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Is There A Book In You? Ten Points That Will Help You Decide

Aug 17, 2007
The desire to have a book with your name on the cover seems universal - yet how many would-be writers really know if they have what it takes to succeed? Here are ten points that every beginner should consider.

Writing a book - and getting it published - is an ambition that is not hard to understand. Breaking into the ranks of published writers means that others, experts in the business, have decided that your talent is worth investing in. A book is a permanent thing: years from now you can take it down off a shelf and say 'I did that'. It's a solid, lasting achievement.

So, with this goal in mind, why is it that some writers get into print and others never make it? Of course you need to be able to write but it's not always the 'best writers' that get published - sometimes it is those who have the greatest determination to get into print, or who are most businesslike in their approach to publishers.

So some qualities (other than writing ability) are obviously desirable; below are ten that every writer should possess. Read through them carefully and be honest with yourself. If you know (and you will know, deep inside) that on some points you are weak, work to strengthen that aspect of your writer's persona. If nothing else, this will ensure that you are more capable as a person and the writer in you will grow also. The first point is, perhaps, the most crucial:

1. Determination. Let me be brutally frank. If you lack this quality you will simply not make it as a published writer. Remember that there are scores of people out there who are competing against you to get their own book published. Also, writing - especially novel writing - is hard and takes lots of time; most writers don't earn much money and there will be plenty of people telling you to give up as it isn't worth the effort. You must grit your teeth, tighten your belt and keep your nose to the grindstone. Nothing should matter to you more than getting your work published. Nothing! This is an absolutely core attribute for any writer - if it does not come naturally to you then work at it: take life coaching classes, read positive mental attitude books - anything to help your determination to succeed become an intrinsic part of you.

2. Support. This comes in various guises and means different things to different writers, yet the most important support is financial. Again it's a stark truth: if you have a partner willing to bankroll you during the first hard years you are far more likely to get there than if you have the additional worry of wondering how you're going to pay the rent. Perhaps the second most valuable support is that of being appreciated. If you have someone who knows how hard you work - and shows it - the difference can be crucial. They help through the blank, dark periods that all writers suffer, when self-belief can ebb away like wine from a cracked jug. On a more general level, some writers thrive in a chaotic environment, others need tea and sympathy. Whatever form it takes, you need support: never refuse it and let people know how important it is to you.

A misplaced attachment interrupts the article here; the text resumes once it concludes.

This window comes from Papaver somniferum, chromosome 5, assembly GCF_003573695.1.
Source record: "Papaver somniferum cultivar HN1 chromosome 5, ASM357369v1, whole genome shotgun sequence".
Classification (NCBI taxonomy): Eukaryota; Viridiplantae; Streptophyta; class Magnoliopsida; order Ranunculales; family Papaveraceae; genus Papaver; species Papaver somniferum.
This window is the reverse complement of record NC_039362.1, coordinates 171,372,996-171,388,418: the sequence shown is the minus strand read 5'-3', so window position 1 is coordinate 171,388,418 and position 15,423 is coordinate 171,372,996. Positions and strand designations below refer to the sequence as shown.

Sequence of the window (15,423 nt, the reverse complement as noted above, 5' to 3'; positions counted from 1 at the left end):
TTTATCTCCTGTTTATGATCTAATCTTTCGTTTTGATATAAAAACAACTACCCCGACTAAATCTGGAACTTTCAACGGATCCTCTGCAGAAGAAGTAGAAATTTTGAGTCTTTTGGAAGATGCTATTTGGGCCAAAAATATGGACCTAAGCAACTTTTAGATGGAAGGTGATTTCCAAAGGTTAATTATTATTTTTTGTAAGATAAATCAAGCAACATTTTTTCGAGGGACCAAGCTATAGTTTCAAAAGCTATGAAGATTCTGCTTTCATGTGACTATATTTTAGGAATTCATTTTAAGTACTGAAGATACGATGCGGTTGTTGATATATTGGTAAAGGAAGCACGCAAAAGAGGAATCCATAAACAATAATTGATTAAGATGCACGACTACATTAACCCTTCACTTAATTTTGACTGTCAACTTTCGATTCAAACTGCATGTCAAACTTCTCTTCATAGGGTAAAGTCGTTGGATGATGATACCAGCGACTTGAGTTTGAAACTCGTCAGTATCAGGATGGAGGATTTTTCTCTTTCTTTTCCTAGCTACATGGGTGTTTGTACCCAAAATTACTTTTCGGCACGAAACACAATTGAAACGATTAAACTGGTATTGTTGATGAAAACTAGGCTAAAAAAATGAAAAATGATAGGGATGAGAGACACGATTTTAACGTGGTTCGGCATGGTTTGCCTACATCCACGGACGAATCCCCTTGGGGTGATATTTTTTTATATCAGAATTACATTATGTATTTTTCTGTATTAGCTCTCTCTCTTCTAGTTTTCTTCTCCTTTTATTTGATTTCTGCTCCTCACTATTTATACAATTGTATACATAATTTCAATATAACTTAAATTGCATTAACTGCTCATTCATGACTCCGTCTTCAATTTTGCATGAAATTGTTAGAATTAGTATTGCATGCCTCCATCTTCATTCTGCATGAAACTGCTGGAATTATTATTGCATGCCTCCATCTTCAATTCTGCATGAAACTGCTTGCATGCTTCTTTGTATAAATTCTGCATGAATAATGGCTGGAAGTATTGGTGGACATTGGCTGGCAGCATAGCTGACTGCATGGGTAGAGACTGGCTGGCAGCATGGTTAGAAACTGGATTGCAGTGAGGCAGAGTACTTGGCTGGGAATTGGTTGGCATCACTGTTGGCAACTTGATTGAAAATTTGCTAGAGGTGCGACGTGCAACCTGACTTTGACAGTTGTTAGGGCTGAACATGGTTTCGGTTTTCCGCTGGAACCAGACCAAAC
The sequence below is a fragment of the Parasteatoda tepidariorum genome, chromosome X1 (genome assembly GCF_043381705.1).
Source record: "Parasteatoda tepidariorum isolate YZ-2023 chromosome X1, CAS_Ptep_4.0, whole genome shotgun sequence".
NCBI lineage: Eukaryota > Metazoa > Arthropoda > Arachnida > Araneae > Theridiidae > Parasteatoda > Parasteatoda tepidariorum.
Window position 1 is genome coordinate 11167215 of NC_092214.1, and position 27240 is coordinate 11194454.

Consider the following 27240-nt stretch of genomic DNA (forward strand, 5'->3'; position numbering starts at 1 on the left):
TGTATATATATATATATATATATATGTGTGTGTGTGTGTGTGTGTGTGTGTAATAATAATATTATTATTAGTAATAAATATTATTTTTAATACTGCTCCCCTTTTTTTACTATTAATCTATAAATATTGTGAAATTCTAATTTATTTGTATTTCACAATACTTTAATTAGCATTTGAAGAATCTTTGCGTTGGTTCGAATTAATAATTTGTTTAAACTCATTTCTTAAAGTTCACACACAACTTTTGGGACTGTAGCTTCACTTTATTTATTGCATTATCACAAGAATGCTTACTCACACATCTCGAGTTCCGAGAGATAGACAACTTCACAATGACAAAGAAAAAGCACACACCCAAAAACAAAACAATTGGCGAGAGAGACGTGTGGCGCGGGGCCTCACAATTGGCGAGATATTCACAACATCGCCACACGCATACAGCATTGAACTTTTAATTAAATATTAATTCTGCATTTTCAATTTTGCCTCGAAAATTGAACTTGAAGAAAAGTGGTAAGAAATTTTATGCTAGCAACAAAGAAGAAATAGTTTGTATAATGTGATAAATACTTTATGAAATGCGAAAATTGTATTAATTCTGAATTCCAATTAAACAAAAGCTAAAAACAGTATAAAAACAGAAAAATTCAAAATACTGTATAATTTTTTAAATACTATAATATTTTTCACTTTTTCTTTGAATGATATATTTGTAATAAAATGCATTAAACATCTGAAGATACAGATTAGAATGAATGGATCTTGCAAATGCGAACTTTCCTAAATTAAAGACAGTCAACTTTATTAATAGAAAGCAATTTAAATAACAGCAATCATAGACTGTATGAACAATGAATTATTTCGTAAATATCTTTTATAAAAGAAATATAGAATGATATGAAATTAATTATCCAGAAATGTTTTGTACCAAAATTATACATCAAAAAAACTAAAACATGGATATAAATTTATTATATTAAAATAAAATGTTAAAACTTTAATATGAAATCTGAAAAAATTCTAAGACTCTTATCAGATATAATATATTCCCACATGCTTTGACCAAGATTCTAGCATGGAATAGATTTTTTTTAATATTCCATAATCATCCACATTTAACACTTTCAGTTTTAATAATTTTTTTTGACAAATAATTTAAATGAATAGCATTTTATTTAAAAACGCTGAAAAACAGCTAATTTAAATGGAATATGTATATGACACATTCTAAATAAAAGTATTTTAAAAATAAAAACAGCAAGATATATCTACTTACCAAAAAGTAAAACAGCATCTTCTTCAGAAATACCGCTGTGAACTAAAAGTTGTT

3. Presentation. Here I'm not talking about your work; I'm talking about you, the writer. Always, always think of yourself as a writer. Take lessons in self-assertiveness if you feel the need. It's part of the self-belief system that you must instil within your character so that, when you sit face to face with your first publisher, they think of you as a professional, not a nervous amateur.

4. Knowledge of your market. Most writers are avid readers and publishers will expect you to have your finger on the pulse of your chosen genre - who's hot right now? Whom do you consider the best in the field? Who's beginning to fade? Ask yourself this: do you really expect to be taken seriously as a writer if you have little or no knowledge of other published writers in your field?